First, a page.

European Parliament rejects cut to EU’s long-term budget
€960bn multi-annual financial framework budget was agreed by EU leaders last month
European Parliament president Martin Schulz: the parliament has rejected the seven-year budget approved by European leaders last month.
triggered a round of negotiations between the parliament, the European Commission and national governments.
The budget cannot be implemented without the approval of the parliament. The €960 billion budget agreed by EU heads of state in February was about 3 per cent less in real terms than the existing budget and was the first reduction in the budget, known as the multiannual financial framework (MFF), since the union’s formation. MEPs rejected the deal by 506-161 votes and called for more flexibility.
British MEP and leader of the European Conservatives and Reformists Group Martin Callanan said MEPs who rejected calls for belt-tightening were “flying in the face of public opinion” and said the vote made the European Parliament “look completely out of touch with reality”. He urged EU leaders to stand firm behind the budget they agreed.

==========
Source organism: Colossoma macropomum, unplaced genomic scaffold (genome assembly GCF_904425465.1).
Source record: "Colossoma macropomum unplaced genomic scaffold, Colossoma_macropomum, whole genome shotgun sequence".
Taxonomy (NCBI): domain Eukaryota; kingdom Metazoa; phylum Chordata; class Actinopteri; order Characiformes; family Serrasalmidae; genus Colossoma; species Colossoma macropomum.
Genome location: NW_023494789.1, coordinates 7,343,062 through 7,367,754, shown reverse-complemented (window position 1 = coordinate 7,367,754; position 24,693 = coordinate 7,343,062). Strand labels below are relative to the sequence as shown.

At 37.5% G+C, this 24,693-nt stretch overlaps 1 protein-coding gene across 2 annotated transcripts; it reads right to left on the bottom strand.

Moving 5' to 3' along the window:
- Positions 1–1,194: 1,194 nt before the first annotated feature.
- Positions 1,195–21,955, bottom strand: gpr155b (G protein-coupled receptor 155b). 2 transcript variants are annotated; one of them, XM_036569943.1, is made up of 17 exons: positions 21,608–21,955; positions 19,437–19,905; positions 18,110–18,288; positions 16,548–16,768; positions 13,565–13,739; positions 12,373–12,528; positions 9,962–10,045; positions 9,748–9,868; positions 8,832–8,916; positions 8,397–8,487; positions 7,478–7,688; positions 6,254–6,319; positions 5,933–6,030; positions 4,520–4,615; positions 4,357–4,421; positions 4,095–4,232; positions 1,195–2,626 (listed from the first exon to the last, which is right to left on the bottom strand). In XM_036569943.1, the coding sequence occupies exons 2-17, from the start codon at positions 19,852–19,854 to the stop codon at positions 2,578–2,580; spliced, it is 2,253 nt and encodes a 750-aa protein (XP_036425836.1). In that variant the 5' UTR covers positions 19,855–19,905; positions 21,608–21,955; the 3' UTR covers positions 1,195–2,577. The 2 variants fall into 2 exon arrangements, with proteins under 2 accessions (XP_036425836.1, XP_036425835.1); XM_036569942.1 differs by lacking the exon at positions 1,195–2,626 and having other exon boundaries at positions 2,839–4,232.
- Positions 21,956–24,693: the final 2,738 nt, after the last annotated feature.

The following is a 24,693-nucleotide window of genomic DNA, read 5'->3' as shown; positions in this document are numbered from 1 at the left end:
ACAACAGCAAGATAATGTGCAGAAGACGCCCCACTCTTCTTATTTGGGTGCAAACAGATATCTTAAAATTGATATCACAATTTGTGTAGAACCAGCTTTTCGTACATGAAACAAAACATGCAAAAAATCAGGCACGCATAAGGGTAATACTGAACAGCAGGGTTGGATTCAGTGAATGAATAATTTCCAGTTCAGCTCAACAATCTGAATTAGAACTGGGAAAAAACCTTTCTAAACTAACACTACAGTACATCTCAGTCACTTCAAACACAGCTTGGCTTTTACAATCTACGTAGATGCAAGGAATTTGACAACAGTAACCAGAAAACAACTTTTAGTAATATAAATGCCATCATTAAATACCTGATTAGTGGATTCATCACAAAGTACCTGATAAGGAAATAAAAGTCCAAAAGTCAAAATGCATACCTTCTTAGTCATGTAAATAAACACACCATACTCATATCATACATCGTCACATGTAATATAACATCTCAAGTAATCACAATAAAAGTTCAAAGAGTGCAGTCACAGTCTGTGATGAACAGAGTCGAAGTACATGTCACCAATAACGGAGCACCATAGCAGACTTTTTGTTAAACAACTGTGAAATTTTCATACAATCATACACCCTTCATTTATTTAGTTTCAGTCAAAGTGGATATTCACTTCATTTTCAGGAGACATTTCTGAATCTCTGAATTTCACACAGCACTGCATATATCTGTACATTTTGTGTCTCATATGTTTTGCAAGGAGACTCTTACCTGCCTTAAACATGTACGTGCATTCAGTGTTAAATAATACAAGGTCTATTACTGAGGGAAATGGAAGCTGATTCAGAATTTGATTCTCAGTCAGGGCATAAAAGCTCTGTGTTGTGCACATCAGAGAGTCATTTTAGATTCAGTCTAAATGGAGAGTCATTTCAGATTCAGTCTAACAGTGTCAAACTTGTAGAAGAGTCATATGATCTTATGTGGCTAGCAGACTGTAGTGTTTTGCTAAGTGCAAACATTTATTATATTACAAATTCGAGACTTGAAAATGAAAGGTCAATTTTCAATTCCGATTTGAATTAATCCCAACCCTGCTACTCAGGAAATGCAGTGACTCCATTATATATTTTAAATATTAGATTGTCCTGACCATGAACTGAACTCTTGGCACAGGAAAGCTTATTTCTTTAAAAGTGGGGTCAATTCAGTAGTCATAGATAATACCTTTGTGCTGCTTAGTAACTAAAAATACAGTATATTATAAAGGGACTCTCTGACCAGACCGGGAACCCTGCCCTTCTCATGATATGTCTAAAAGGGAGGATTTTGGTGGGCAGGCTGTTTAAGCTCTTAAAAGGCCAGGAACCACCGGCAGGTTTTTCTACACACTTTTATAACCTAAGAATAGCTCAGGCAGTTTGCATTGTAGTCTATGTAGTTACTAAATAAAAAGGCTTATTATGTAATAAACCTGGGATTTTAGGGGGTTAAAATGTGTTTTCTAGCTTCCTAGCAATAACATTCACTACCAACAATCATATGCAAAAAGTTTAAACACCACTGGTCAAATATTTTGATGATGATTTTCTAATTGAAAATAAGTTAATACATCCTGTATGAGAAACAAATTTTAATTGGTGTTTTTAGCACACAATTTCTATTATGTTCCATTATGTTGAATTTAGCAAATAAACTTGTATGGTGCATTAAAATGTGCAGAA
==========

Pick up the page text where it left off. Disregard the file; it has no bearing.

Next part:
But European Parliament president Martin Schulz defended the outcome, saying it paved the way for possible negotiations with EU governments. “The European Parliament cannot accept the proposal from the member states without the fulfilment of certain essential conditions,” he said.
Mr Schulz said the parliament would not enter into negotiations until unpaid payment claims for 2012 had been covered. Unpaid bills, particularly in areas such as regional aid, have been mounting up over recent years as the member states haven’t provided enough money to pay incoming bills and outstanding bills. The parliament also called for a mid-term review of the budget.
Minister for European Affairs Lucinda Creighton said it was now the job of the Irish presidency to make progress on these issues “and that ultimately we can see the MFF adopted, hopefully by May”.